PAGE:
The Effect of Heating - Simple, Non-Technical Explanation
Heating has a very important role in keeping old buildings dry, comfortable and healthy.
In building conservation it is a widely accepted idea that slow, steady heating and some ventilation is all you need to keep old breathable walls dry. As a result, heating is regarded as a popular building-friendly solution for many dampness problems,
Heating has been believed to fully penetrate damp walls, drying moisture out of them completely. After all, if a wall (such as one made of bricks and lime) is fully breathable with no moisture barriers present, it is a logical assumption that heating should leave the wall fabric completely dry. This assumption, although a simple and nice concept, has never been subject to in-depth testing - until now.
Competing Forces: Heating vs. Soil Evaporation
Recent research has uncovered that the moisture content of old walls is controlled by the co-action of several forces, the most important ones being:
- Heating: natural or artificial heating reaches the wall surfaces, then penetrates under the surface. The penetration depth is not significant; typically less than 20 mm.
- Soil evaporation: the beneficial effect of heating in depth near the ground is primarily cancelled out by the presence of soil evaporation. Water from the soil constantly evaporates upwards. When a wall is built onto the damp soil – blocking the free evaporation of moisture – the moisture from under the wall will first evaporate INTO the porous wall fabric (into the wall capillaries) then into the air.
These two opposing forces are in constant "competition". Heating tries to make a wall dry, while soil evaporation tries to keep it moisture saturated and damp. The dry or damp state of a masonry at any point is determined by the relative strength of these two forces.
The existence of soil evaporation, an important yet invisible moisture source, has not been observed, and as such it has been completely disregarded by many professionals. This oversight lead to a false assumption that inside old walls there is "nothing" except a small amount of residual moisture which heating can easily deal with. This was incorrect.
Soil evaporation is an important and persistent moisture source near the ground with profound long-term effects to the wall fabric. Being present 24/7 it can cancel out the drying effect of heating. More exactly:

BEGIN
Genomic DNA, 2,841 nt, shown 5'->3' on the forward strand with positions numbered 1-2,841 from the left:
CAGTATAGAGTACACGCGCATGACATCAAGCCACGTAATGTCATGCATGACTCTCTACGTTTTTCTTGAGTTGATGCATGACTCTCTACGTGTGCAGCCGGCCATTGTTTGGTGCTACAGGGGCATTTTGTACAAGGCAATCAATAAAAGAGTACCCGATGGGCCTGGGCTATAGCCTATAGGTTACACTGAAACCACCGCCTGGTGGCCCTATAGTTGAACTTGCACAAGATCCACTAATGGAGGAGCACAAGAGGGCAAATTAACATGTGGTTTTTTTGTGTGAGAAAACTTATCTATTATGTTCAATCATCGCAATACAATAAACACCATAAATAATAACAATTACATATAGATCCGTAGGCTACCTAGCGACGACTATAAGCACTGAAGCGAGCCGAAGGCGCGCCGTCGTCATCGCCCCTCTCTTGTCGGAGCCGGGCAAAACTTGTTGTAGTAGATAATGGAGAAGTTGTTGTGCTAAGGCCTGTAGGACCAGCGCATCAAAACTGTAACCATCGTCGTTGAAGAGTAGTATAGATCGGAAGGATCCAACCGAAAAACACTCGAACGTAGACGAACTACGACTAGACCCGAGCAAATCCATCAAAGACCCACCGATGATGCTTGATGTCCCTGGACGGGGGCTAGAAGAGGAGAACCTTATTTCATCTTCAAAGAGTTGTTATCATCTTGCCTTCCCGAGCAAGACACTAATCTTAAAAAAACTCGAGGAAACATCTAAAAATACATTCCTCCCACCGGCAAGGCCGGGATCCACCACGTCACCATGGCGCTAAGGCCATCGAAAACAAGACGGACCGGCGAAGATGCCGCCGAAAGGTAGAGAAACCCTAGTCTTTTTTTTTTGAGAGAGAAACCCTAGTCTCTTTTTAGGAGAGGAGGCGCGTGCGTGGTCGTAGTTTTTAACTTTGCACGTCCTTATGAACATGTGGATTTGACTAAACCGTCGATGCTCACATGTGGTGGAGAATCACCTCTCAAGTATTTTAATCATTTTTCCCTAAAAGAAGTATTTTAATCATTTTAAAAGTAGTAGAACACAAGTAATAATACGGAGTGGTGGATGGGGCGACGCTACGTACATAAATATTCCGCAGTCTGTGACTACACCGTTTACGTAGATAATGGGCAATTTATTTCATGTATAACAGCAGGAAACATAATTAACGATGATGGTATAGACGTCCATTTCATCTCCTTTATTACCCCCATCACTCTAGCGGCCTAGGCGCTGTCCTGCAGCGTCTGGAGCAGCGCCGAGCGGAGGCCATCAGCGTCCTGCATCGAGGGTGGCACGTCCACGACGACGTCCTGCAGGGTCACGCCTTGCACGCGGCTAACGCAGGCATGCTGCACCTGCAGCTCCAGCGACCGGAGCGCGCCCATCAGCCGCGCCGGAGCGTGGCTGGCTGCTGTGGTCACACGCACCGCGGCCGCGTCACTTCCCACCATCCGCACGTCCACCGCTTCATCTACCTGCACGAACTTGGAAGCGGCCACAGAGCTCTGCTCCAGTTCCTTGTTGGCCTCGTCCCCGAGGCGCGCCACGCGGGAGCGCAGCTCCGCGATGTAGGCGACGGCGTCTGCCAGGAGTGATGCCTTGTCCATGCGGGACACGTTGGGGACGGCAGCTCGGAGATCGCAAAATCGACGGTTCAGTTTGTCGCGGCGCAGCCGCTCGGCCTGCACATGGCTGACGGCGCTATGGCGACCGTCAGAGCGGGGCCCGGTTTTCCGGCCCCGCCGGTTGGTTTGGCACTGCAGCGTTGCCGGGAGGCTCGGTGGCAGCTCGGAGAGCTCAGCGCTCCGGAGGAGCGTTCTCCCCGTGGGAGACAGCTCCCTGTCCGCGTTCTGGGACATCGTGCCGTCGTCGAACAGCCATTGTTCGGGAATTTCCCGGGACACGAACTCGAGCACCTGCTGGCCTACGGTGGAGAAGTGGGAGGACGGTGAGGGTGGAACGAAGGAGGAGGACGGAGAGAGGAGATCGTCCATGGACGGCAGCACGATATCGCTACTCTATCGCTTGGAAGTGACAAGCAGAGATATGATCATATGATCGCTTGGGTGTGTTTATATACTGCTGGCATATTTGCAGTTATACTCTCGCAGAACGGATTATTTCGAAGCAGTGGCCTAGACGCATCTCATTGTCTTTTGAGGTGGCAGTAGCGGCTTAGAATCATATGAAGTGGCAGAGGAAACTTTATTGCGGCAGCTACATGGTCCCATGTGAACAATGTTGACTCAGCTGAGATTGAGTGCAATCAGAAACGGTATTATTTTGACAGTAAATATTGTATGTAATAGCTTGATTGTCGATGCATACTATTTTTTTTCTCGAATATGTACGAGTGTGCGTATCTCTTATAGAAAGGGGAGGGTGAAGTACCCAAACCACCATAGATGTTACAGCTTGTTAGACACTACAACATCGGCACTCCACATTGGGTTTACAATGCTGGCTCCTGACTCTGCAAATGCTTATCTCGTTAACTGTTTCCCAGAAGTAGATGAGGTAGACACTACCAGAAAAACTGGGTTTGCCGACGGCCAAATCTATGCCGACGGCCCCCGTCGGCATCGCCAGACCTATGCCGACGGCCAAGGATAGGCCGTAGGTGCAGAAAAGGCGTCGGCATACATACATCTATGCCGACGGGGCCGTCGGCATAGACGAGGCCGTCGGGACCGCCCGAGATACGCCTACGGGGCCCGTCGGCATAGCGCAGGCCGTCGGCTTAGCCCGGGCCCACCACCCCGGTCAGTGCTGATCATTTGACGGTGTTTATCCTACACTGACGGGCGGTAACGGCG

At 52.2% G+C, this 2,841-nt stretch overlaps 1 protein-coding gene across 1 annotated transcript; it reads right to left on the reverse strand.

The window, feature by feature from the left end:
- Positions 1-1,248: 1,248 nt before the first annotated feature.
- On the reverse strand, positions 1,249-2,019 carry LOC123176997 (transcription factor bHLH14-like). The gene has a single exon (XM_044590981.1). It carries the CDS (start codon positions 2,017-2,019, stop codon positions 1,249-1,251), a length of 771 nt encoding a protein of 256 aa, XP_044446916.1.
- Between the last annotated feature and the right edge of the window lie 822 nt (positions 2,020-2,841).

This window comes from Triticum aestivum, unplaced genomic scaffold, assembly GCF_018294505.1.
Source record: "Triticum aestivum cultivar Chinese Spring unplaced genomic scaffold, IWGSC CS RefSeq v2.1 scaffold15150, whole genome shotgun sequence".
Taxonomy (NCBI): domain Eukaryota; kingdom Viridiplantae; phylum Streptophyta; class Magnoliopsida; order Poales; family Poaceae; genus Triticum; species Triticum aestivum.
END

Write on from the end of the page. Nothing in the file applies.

- The surface: heating can dry out wall surfaces, resulting in apparently dry walls. However, under a thin dry "crust" the wall fabric remains damp.
- In depth, higher up the ground: the effect of heating is greatly reduced by soil evaporation as the effect of vertical vapor propagation from the soil can be felt quite high up inside the wall. It is research in progress to determine how deep exactly heat penetrates inside a masonry, but the data so far indicates that not very deep, surface heating not making any significant impact beyond 10-15 mm.
- In depth, close to the ground: the proximity of soil evaporation is the driving force, creating a moisture saturated environment (near 100% relative humidity) close to the ground. This overrides the effect of heating which can't compete with the ongoing 24/7 soil evaporation. As a result the depth of old walls near the ground stays permanently damp, despite all heating and ventilation, even if the surface of the wall looks dry.
Vapors rise, humidity rises and gradually accumulates in the wall fabric. The mysterious - and for many the conflicting and eluding - rising damp is in fact, created by soil evaporation.
Moisture Accumulation - What if the Wall Fabric is Breathable?
It is believed that a breathable wall fabric "naturally" evaporates out all its humidity, resulting in a dry wall.
Here is an interesting question: if we place a fully breathable brick wall onto a well-drained damp soil, only subject to soil evaporation but no capillary action (no liquid moisture is present), will the brick accumulate moisture from the soil, or will moisture evaporate freely leaving the brick dry?
The general assumption is, that vapors from the soil evaporate through the bricks leaving them dry.
Research data, however, has now conclusively proven that this is not the case. Bricks in the vicinity of a well-drained but damp soil do accumulate significant moisture. We can distinguish two different phases: